Study Hall

Supported By

In The Studio: Insights In Recording Piano

Some sage counsel from a pianist leads to a whole new approach in miking the instrument...

This article is provided by

Once upon a time, I was doing the typical thing of going with what I was told worked or what I watched the engineers I had assisted do.

Specifically, I was recording piano with a pair of matching microphones in an XY pattern around the hammers. I knew about many approaches (another mic at the far end of the piano and then pan that mic over to the bass side of the stereo spread, pair of PZMs taped to the piano lid, throwing mics under, over, and in the holes, etc).

Sometimes I would use a pair of mics just outside the lid, but only when I could get away with more warmth and less percussive clarity. My piano sounds were good but usually required a little EQ tweak.

One day I was working with Warren Wolfe, a very talented pianist, and as I was setting up the mics, he said, “You know, nobody ever wants to hear my advice to get the best piano sounds, they always just put the mics in the same places.”

I stopped what I was doing, looked him right in the eye and said, “OK, tell me.” He replied, “All you have to do is to put your head in the piano and listen. Where it sounds fullest is where you put the microphones.”

So… I moved the mic stands out of the way and listened while he played. Fortunately he played in a way that allowed me to hear how the different sounds from the piano at different ranges and volumes bounced around the piano box—the resonating chamber.

I then put mics where my right and left ears were (very different from the tight XY I usually did), and played with the angles until I felt they were closer to my actual ear positions as well as wide without any jumps when the notes ran from low to high. I also had to watch for foot pedal sounds.

When it was time to push up the faders, I was blown away. The sound was full and more intimate than when I used outside mics.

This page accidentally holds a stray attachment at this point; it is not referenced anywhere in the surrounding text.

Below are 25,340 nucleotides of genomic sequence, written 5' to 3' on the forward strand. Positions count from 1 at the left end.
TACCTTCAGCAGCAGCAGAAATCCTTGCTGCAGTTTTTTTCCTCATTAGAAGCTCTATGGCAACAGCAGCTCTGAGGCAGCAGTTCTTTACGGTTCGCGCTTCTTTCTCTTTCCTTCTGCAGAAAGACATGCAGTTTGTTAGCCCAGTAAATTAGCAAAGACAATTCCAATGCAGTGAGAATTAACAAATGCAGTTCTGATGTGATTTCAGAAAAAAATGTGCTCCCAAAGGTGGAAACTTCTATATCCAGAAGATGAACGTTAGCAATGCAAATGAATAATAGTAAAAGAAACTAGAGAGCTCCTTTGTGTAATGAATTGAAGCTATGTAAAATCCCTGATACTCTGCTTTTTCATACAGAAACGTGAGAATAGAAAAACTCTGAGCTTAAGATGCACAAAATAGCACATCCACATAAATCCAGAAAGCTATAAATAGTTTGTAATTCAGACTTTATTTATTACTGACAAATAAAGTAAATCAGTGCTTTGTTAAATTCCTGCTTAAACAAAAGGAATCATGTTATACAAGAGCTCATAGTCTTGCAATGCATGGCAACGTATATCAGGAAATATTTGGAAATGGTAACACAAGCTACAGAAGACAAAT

From then on I’ve always moved my head around inside the piano while the musician plays not only wide range material, but the actual parts and ranges they’re going to be playing that day. Sometimes I go back to the XY over the hammers or a pair just outside the box, but in general I’ve always found places in the piano I like.

Since that day, I stopped assuming that I “knew” how to mic anything, and instead listen to each instrument and place my mics accordingly, even if I’ve already recorded that exact instrument many times.

By the way, the mics were about a foot behind the hammers and halfway up to the lid. I still use a pair outside the box for extra dimension, but usually don’t need them. On the rare occasion that the music calls for it, I will mic closer to the hammers for more attack. And when I use Shoeps microphones through Focusrite mic preamps, I’ve never needed to add EQ.

Click here for an example of a piano recording using this technique.

Read More
Audix Microphones Introduces Record Number Of New Products At NAMM 2020

Supported By

Celebrating over 50 years of audio excellence worldwide, Audio-Technica is a leading innovator in transducer technology, renowned for the design and manufacture of microphones, wireless microphones, headphones, mixers, and electronics for the audio industry.